Announcing a New Collection: "J. Arthur Brown Papers, 1937-1988"
We at the Lowcountry Digital Library (LCDL) are very thankful for the National Historical Publications and Records Commission (NHPRC) for affording us the opportunity to digitize the Avery Research Center for African American History and Culture's most important archival collections regarding Civil Rights activism in the Charleston and surrounding Lowcountry area.
Without further ado, we would like to introduce to you to the J. Arthur Brown Papers, 1937 – 1988.
J. Arthur Brown was born in Charleston, South Carolina in 1914. After graduating from the Avery Institute in 1932 he continued his education at South Carolina State College in Orangeburg, SC graduating in 1937. While at SCSC, Brown met his future wife MaeDe Esperanza Myers (1918-2012), marrying in 1940. The couple had three daughters: MaeDe Joenelle Gordon, Minerva King, and Dr. Millicent Brown; and on son, Myles Gregory Brown. Mr. Brown moved back to Charleston where he became a businessman working as a real estate and insurance broker. He became affiliated with the local chapter of the National Association for the Advancement of Colored People (NAACP). Brown worked his way to becoming the president of the Charleston chapter of the NAACP in 1955. As president of the local chapter of the NAACP, Mr. Brown led a concerted effort to fight segregation in the public sphere and other issues in the African American civil rights movement. Mr. Brown was also a member on the Voorhees College Board of Trustees, member of the Mu Alpha Chapter of the Omega Psi Phi Fraternity, and a member of the South Carolina Democratic Party. In the 1970’s Mr. Brown was a co-founder and office holder of the Committee on Better Racial Assurance (COBRA).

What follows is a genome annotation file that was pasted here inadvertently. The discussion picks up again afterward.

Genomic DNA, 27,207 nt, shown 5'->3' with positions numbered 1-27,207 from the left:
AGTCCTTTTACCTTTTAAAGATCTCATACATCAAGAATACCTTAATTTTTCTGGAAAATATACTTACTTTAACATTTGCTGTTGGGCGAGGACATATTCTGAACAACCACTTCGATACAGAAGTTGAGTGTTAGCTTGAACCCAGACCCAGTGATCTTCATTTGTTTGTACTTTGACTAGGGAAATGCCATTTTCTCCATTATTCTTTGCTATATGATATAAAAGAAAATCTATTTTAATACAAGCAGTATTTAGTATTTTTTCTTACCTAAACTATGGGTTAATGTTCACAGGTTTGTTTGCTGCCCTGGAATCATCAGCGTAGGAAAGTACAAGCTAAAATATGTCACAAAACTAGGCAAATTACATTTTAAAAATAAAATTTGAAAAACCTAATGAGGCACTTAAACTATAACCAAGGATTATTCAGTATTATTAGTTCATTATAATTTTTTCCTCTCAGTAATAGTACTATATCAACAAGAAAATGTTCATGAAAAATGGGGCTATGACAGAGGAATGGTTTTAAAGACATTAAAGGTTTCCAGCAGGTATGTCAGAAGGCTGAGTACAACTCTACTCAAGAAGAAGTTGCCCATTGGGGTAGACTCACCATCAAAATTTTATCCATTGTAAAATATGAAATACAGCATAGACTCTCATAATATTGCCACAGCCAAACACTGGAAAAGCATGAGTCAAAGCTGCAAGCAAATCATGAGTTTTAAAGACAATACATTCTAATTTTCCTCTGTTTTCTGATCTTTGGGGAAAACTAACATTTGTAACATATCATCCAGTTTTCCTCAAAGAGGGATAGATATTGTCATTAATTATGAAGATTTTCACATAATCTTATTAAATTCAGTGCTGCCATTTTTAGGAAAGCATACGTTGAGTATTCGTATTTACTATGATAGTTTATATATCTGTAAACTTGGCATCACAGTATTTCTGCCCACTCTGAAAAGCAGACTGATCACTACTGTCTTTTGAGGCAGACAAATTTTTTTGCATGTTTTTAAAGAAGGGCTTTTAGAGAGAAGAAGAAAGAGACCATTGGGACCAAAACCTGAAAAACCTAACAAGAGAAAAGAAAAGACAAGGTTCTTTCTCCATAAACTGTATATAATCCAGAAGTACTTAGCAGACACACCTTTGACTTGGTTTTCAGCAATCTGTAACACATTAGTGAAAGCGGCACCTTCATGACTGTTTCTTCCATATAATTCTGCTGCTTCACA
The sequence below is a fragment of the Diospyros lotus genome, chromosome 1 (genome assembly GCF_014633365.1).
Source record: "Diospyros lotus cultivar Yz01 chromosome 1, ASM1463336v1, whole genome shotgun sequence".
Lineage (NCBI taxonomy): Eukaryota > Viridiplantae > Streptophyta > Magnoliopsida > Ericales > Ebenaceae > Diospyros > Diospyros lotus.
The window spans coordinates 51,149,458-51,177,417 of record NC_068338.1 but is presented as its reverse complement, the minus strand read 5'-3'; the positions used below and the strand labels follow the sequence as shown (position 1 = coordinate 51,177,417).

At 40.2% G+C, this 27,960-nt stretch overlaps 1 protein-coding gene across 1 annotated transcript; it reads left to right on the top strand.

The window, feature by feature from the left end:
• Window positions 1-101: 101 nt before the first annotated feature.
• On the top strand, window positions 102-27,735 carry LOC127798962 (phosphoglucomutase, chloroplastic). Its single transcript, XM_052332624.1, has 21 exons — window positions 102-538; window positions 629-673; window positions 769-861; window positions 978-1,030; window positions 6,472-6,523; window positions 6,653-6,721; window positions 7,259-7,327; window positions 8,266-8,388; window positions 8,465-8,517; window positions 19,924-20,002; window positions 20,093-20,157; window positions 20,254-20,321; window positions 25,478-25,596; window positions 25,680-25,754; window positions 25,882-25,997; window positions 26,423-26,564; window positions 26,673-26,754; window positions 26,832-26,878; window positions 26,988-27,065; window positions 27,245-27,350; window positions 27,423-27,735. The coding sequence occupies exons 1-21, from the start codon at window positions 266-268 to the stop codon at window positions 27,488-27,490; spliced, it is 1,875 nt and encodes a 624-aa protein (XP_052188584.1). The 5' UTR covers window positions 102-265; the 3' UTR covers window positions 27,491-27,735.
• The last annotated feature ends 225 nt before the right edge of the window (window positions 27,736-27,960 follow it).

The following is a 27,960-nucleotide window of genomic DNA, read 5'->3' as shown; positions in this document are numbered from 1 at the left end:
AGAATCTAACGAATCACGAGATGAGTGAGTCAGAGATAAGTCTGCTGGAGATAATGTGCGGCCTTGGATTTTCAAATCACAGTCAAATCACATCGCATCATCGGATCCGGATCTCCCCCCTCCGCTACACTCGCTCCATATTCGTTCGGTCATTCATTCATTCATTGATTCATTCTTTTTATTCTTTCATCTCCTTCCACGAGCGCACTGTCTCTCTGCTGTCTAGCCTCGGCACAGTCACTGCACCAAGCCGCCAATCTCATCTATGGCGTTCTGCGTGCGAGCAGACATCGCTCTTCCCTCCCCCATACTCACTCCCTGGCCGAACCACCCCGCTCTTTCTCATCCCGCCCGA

Much of the digitized material comprising this collection are Brown’s correspondence with other individuals and organizations during his time serving as President of the NAACP. Additionally, the collection includes several photographs as well as a handful of pamphlets and periodicals.
Highlights from this collection include the “Civil Action No. 7747, Charleston Division, Millicent F. Brown et al. vs. School District No. 20 et al.," a death threat from the National Association for the Advancement of White People (NAAWP), an intimidating letter from the James Island White Citizens Council, a letter written by Septima P. Clark regarding a decision by Dr. Benner C. Turner–the President of South Carolina State College–prohibiting black students from returning to the College for the 1956-57 term, and correspondence containing a travel itinerary for Jackie Robinson during a visit to Charleston, South Carolina.
We hope you find this collection valuable in your research and look forward to bringing you the next collection in the near future.